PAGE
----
“Social workers have been on the receiving end of austerity from two key directions. We’ve seen our local resources cut – statutory services cut, early help services, cuts to voluntary agencies we work with and children’s centres. But we also see families facing increased financial hardship: cuts to benefits, welfare cap, bedroom tax, huge problems with housing.
So we see more and more families coming into our remit because of these environmental factors. You can’t deny the link between austerity and people’s lives getting harder and harder. So to put £23 million into this feels really wrong.”
These were the words of a social worker, Chloe. She came together with fellow social workers, Ruth and Kerie, in a discussion that was recorded and broadcast live via Facebook.
More than 2,000 people tuned in, with social workers from Brighton to Newcastle chipping in with comments to the discussion.
What brought so many social workers together on a wet Wednesday in October? The government’s plans to make social work an accredited profession.
The National Assessment and Accreditation System (NAAS) is a raft of tests which the government says child and family social workers in England will need to pass. It argues that this measure, part of its social work reform agenda, will improve public confidence that social workers are fit to practice.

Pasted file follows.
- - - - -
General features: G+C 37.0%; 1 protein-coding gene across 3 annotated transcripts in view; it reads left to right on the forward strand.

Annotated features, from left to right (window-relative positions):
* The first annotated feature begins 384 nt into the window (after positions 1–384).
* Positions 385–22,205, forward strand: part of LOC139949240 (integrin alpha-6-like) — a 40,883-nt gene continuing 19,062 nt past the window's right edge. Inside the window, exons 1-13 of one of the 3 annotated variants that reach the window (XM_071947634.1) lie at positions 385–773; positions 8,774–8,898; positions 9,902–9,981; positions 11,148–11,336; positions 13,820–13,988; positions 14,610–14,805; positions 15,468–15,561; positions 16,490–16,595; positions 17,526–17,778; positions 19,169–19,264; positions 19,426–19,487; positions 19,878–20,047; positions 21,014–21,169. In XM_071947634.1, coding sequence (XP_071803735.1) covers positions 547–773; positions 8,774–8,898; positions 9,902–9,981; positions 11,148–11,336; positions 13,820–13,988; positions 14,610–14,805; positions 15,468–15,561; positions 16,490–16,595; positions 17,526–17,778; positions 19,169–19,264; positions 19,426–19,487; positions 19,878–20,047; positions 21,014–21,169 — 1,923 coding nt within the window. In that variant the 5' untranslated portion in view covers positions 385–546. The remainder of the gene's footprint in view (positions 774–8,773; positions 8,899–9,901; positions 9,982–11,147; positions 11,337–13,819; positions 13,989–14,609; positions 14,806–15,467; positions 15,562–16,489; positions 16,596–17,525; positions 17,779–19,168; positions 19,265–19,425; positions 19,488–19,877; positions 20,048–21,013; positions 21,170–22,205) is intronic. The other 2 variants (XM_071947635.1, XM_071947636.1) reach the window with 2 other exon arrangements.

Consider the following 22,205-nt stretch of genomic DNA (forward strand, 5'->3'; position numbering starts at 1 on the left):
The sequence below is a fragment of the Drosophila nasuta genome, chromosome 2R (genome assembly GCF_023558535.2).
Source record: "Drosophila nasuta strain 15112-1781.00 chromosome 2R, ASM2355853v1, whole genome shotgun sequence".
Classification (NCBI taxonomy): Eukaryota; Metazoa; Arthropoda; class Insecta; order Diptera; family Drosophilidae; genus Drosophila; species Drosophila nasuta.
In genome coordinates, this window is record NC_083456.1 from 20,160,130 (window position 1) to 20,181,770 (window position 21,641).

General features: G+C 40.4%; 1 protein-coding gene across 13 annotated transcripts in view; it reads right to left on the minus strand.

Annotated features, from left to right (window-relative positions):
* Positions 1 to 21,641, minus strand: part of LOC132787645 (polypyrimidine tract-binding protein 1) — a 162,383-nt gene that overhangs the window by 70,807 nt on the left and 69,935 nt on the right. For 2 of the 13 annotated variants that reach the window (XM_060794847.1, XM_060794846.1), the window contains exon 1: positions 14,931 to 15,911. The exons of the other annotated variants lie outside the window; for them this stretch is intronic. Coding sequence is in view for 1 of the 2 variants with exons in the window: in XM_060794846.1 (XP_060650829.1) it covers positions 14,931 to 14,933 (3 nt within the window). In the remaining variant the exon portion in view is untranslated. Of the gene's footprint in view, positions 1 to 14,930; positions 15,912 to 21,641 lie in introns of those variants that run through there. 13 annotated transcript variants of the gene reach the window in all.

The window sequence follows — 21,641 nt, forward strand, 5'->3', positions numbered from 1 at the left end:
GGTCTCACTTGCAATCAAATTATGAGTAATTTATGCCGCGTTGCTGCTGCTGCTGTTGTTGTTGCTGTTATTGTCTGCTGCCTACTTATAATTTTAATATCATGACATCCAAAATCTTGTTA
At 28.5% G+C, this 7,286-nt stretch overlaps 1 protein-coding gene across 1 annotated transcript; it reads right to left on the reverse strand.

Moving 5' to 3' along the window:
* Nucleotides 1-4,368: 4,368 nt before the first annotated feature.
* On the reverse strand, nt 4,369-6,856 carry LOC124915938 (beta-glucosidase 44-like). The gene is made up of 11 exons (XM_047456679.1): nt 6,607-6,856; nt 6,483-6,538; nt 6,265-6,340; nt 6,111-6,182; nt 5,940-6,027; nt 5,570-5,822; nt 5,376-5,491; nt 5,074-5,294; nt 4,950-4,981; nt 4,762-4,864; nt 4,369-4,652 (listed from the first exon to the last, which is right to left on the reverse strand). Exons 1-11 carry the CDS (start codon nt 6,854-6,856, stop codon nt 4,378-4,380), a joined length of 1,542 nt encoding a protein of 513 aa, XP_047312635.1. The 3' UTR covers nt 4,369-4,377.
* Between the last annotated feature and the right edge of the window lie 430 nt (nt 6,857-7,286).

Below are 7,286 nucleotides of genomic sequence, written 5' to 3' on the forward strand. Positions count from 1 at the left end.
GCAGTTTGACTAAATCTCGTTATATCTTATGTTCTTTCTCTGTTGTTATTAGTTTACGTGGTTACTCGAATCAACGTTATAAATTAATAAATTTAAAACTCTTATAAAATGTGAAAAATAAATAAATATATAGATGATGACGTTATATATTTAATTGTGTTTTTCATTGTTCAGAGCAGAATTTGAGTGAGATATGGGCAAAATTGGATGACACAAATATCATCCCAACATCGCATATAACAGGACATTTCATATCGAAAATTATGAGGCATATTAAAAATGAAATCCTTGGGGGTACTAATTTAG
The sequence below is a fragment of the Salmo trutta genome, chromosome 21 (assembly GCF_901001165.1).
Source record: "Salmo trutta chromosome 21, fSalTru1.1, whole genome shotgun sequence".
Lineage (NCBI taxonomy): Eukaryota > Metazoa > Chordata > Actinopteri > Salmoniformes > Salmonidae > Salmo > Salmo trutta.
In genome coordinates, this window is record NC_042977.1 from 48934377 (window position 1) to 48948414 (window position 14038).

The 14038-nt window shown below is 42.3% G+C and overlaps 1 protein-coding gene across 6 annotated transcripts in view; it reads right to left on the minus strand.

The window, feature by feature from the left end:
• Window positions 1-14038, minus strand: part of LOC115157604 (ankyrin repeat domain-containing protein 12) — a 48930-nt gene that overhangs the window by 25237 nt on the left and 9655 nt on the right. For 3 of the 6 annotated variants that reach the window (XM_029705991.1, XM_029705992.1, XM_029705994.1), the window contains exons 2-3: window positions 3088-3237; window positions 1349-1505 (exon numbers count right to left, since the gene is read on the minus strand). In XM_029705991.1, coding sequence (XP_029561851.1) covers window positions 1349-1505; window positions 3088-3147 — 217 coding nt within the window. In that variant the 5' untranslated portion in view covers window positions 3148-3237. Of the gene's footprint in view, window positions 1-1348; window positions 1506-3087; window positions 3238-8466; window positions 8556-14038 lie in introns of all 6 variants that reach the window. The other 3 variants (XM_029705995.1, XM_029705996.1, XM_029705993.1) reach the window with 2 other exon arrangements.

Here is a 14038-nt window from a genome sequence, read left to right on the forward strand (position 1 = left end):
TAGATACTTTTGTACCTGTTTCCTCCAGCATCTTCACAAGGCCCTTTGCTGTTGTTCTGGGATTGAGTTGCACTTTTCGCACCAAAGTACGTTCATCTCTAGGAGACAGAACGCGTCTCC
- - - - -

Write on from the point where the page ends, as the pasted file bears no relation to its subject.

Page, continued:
But what do social workers think? Watch and find out.
Social worker’s very legitimate concerns are plain to see.
Instead of putting the services children and families need in place, the government’s response has been to scapegoat social workers and shift the burden of blame away from our crumbling system.
The real issue that hampers social work is a lack of investment.
NAAS will pile even more pressure on social workers, meaning time is taken away from their frontline work with children and families.
It is an unnecessary test, considering social workers’ professionalism and fitness to practice are already assured by a slew of standards and mechanisms. It’s also going to cost £23 million to implement.
UNISON consulted 1,213 social workers about the NAAS:
- 99% said it will result in more pressure on social workers;
- 93% think it will have a detrimental impact on the delivery of social work services;
- 99% do not think it addresses the main concerns that social services are facing;
- 93% said it will create more pressure on local councils.
Alongside UNISON’s Stand up for Social Work campaign, leading industry experts have also voiced their opposition.
Thanks to this, the government has scaled back its implementation plan – yet the minister still seems intent to roll it out, even at a reduced pace.
Consequently, Chloe, Ruth and Kerie are intent on standing up to the government and raising awareness among their colleagues.
Will you join them?
The petition calling on the government to drop NAAS has almost reached 3,000 signatures – support social workers and sign it at www.unison.org.uk/naas